Thursday, June 29, 2017

Twin 3-year-old boys Jayceon Ford, Jayshawn Ford and their grandmother, Michelle Ford, died of smoke and soot inhalation and thermal burns in house fire in Detroit, MI. Stove may have started the fire.

3-year-old twin boys and their grandmother died in a house fire on the 18900 block of Lahser Road in Detroit. Photographed on Tuesday, June 27, 2017. Junfu Han, Detroit Free Press

Officials released the names of the twin 3-year-old boys and their grandmother killed in a Detroit house fire early Tuesday.

Jayceon Ford, Jayshawn Ford and their grandmother, Michelle Ford, died of smoke and soot inhalation and thermal burns, Wayne County Medical Examiner’s Office spokeswoman Lisa Croff said today.

All three were pronounced dead at the scene in the 18900 block of Lahser, near West 7 Mile and Grand River. Their bodies were discovered in an upstairs bedroom on the floor, officials said.

Detroit Deputy Fire Commissioner David Fornell said the stairway to the second floor burned during the fire that broke out around 12:45 a.m., cutting off their exit path.

A cousin of the twins, a 4-year-old boy, was able to escape from the basement and suffered burns to his body, Fornell said.

The accidental fire started in the kitchen and remains under investigation.


When firefighters arrived at a home on Detroit’s west side early this morning, family members told them people were trapped on the second floor.

Firefighters extinguished the flames engulfing the first floor and discovered the bodies of three people killed, including twin 3-year-old boys and their 46-year-old grandmother, who had her arms wrapped around one of the children, Detroit Deputy Fire Commissioner David Fornell said.

“When we finally knocked the fire down, the stairway was burned away … that was the only exit from upstairs,” he said. “It cut off their exit path.”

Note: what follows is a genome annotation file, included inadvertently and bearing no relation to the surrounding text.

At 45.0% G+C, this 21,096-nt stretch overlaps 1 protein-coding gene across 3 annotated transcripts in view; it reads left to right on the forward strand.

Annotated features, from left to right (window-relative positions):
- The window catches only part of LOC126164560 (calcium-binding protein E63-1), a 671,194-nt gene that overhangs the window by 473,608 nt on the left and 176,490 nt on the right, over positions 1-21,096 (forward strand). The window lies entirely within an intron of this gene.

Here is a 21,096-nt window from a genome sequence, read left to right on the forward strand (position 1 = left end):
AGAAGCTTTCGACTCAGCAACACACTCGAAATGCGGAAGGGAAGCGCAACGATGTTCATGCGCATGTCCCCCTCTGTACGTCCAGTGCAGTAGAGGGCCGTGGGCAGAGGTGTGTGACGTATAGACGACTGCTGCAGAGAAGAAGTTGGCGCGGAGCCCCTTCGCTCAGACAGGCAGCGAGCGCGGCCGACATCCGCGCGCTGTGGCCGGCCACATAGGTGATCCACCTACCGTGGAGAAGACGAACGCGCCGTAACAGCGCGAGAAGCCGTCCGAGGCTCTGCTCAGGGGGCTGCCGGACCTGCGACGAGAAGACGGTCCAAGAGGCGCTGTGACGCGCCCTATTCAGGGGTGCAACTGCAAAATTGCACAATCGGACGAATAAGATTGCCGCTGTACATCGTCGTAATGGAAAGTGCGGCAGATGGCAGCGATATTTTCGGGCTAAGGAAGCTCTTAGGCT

All three were pronounced dead at the scene in the 18900 block of Lahser, near West Seven Mile and Grand River. Their bodies were discovered in an upstairs bedroom on the floor, officials said.

A 4-year-old boy, a cousin of the twins, was able to escape from the basement on his own, fire officials said. He was taken to Children’s Hospital of Michigan in Detroit with second- and third-degree burns over 20% of his body and was in critical condition, Fornell said.

“It was a sad scene,” he said.

Officials have not released the names of those killed and injured.

Crews were dispatched to the home where 12 people lived around 12:45 a.m. The investigation determined the accidental fire started in the kitchen and may have been caused by a faulty stove, Fornell said.

People dropped off balloons and stuffed animals in front of the charred bungalow today, and neighbors remembered the twins as friendly, sweet boys who played with their bikes and smiled all the time.

Monique Holley said she saw the young boys Monday morning in the back yard with their grandmother, and they told her "hi."

The family who lived in the home destroyed by flames was new to the neighborhood and moved in within the last year, she said.

Holley woke up around 1 a.m. and heard screaming coming from the house next door. One man, she said, was yelling the names of the people still inside.

“The fire it just went so fast,” she said, adding flames were shooting out of the home.

Emergency crews transported two adults, a man and woman, to the hospital for non-life-threatening injuries. Firefighters said the woman was very emotional and transported as a precaution and the man was taken to the hospital for smoke inhalation.

Firefighters said they found a single smoke detector in the home, which was in basement. It was emitting sounds, but not very loudly, Fornell said.“It would not have been effective upstairs,” he said.

Ford Family Fundraiser.....
There's a family in need today. Around 1:00am a ferocious blaze of fire was taking the life of 3 precious souls and tried to claim a fourth. Several people were able to escape the fire however, Michelle Ford struggled to rescue her twin grandsons Jaysean and jayceon Ford. Where unable to escape the flames. Michelle was able to get the twins older brother Semaj Ford to his uncle Kelvin. Kelvin was able to get him outside the home but is currently in the ICU try to recover from second and third degree burns. Neither Michelle nor the twins had life insurance. The family will need to not only find away to pay for all three funerals but also pay for temporary housing and clothing to replace the material things lost in the fire. While there's nothing that can replace the lives of the loved ones lost in this tragic event. Any and all help will be appreciated.